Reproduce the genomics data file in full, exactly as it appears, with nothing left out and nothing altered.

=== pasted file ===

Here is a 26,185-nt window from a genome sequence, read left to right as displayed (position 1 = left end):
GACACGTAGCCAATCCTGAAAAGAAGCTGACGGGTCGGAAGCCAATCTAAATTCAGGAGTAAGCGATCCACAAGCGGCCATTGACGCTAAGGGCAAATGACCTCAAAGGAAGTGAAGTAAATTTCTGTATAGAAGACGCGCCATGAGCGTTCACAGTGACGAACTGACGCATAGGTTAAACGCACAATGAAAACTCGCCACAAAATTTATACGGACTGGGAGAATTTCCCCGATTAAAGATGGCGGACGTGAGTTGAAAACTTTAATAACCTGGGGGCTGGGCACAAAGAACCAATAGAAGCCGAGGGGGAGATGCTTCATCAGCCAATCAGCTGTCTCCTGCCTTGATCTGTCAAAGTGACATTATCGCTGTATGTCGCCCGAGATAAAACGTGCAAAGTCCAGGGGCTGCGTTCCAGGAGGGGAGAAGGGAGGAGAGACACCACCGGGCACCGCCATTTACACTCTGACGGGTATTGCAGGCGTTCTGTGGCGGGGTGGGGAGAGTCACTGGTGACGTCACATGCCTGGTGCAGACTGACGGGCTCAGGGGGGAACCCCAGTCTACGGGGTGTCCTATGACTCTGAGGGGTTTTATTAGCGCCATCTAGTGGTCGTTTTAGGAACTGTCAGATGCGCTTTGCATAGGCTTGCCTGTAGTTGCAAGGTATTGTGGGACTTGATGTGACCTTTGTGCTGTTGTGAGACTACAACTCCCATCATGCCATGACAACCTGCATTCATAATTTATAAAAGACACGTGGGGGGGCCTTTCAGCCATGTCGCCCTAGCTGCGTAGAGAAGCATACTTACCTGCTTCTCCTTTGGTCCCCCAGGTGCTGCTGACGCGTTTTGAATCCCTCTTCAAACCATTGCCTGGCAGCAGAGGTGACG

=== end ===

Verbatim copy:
Here is a 26,185-nt window from a genome sequence, read left to right as displayed (position 1 = left end):
GACACGTAGCCAATCCTGAAAAGAAGCTGACGGGTCGGAAGCCAATCTAAATTCAGGAGTAAGCGATCCACAAGCGGCCATTGACGCTAAGGGCAAATGACCTCAAAGGAAGTGAAGTAAATTTCTGTATAGAAGACGCGCCATGAGCGTTCACAGTGACGAACTGACGCATAGGTTAAACGCACAATGAAAACTCGCCACAAAATTTATACGGACTGGGAGAATTTCCCCGATTAAAGATGGCGGACGTGAGTTGAAAACTTTAATAACCTGGGGGCTGGGCACAAAGAACCAATAGAAGCCGAGGGGGAGATGCTTCATCAGCCAATCAGCTGTCTCCTGCCTTGATCTGTCAAAGTGACATTATCGCTGTATGTCGCCCGAGATAAAACGTGCAAAGTCCAGGGGCTGCGTTCCAGGAGGGGAGAAGGGAGGAGAGACACCACCGGGCACCGCCATTTACACTCTGACGGGTATTGCAGGCGTTCTGTGGCGGGGTGGGGAGAGTCACTGGTGACGTCACATGCCTGGTGCAGACTGACGGGCTCAGGGGGGAACCCCAGTCTACGGGGTGTCCTATGACTCTGAGGGGTTTTATTAGCGCCATCTAGTGGTCGTTTTAGGAACTGTCAGATGCGCTTTGCATAGGCTTGCCTGTAGTTGCAAGGTATTGTGGGACTTGATGTGACCTTTGTGCTGTTGTGAGACTACAACTCCCATCATGCCATGACAACCTGCATTCATAATTTATAAAAGACACGTGGGGGGGCCTTTCAGCCATGTCGCCCTAGCTGCGTAGAGAAGCATACTTACCTGCTTCTCCTTTGGTCCCCCAGGTGCTGCTGACGCGTTTTGAATCCCTCTTCAAACCATTGCCTGGCAGCAGAGGTGACG